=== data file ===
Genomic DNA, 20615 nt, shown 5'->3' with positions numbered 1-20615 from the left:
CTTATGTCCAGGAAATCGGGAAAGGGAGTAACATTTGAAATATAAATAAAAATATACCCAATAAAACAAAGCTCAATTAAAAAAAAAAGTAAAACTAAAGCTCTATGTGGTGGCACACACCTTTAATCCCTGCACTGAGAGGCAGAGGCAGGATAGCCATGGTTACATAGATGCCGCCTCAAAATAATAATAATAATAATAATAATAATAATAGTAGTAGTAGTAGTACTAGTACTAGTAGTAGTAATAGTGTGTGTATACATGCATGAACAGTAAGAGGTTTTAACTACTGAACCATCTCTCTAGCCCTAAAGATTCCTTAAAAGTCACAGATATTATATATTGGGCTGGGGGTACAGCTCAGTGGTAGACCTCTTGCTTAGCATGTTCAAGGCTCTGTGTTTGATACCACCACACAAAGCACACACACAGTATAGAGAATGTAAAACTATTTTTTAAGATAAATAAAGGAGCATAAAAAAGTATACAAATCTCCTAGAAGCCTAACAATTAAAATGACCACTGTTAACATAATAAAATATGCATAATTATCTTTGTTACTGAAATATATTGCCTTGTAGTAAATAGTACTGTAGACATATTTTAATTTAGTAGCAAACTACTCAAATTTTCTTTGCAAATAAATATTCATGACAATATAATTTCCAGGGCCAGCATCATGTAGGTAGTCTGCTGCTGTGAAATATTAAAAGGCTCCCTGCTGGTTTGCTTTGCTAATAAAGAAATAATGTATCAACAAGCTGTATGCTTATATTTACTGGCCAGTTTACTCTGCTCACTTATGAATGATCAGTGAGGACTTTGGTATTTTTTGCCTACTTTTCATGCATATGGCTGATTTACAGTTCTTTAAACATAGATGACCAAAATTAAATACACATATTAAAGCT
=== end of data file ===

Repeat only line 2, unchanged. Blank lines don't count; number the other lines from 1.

CTTATGTCCAGGAAATCGGGAAAGGGAGTAACATTTGAAATATAAATAAAAATATACCCAATAAAACAAAGCTCAATTAAAAAAAAAAGTAAAACTAAAGCTCTATGTGGTGGCACACACCTTTAATCCCTGCACTGAGAGGCAGAGGCAGGATAGCCATGGTTACATAGATGCCGCCTCAAAATAATAATAATAATAATAATAATAATAATAGTAGTAGTAGTAGTACTAGTACTAGTAGTAGTAATAGTGTGTGTATACATGCATGAACAGTAAGAGGTTTTAACTACTGAACCATCTCTCTAGCCCTAAAGATTCCTTAAAAGTCACAGATATTATATATTGGGCTGGGGGTACAGCTCAGTGGTAGACCTCTTGCTTAGCATGTTCAAGGCTCTGTGTTTGATACCACCACACAAAGCACACACACAGTATAGAGAATGTAAAACTATTTTTTAAGATAAATAAAGGAGCATAAAAAAGTATACAAATCTCCTAGAAGCCTAACAATTAAAATGACCACTGTTAACATAATAAAATATGCATAATTATCTTTGTTACTGAAATATATTGCCTTGTAGTAAATAGTACTGTAGACATATTTTAATTTAGTAGCAAACTACTCAAATTTTCTTTGCAAATAAATATTCATGACAATATAATTTCCAGGGCCAGCATCATGTAGGTAGTCTGCTGCTGTGAAATATTAAAAGGCTCCCTGCTGGTTTGCTTTGCTAATAAAGAAATAATGTATCAACAAGCTGTATGCTTATATTTACTGGCCAGTTTACTCTGCTCACTTATGAATGATCAGTGAGGACTTTGGTATTTTTTGCCTACTTTTCATGCATATGGCTGATTTACAGTTCTTTAAACATAGATGACCAAAATTAAATACACATATTAAAGCT